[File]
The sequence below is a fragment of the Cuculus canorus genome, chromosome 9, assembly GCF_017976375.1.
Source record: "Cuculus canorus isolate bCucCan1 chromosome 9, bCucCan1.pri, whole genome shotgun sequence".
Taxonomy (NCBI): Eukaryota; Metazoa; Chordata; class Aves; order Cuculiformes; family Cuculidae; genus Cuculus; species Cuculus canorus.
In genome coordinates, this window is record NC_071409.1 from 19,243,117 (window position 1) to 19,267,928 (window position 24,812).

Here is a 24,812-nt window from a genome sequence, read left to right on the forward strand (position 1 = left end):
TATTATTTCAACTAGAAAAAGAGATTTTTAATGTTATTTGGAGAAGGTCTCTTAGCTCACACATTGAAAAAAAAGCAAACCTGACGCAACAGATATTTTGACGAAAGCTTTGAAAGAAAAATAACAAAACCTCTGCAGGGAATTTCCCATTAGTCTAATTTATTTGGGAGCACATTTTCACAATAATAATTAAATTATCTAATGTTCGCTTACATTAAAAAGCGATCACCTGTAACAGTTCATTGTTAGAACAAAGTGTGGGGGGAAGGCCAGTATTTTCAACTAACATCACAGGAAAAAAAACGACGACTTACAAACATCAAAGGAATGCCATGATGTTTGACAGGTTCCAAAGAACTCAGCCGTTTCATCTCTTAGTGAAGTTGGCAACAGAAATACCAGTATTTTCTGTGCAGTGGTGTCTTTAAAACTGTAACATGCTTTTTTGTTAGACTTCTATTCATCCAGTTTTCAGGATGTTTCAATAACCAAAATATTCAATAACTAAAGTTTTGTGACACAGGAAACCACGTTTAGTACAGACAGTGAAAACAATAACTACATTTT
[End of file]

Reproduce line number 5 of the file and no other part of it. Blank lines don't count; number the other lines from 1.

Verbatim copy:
Here is a 24,812-nt window from a genome sequence, read left to right on the forward strand (position 1 = left end):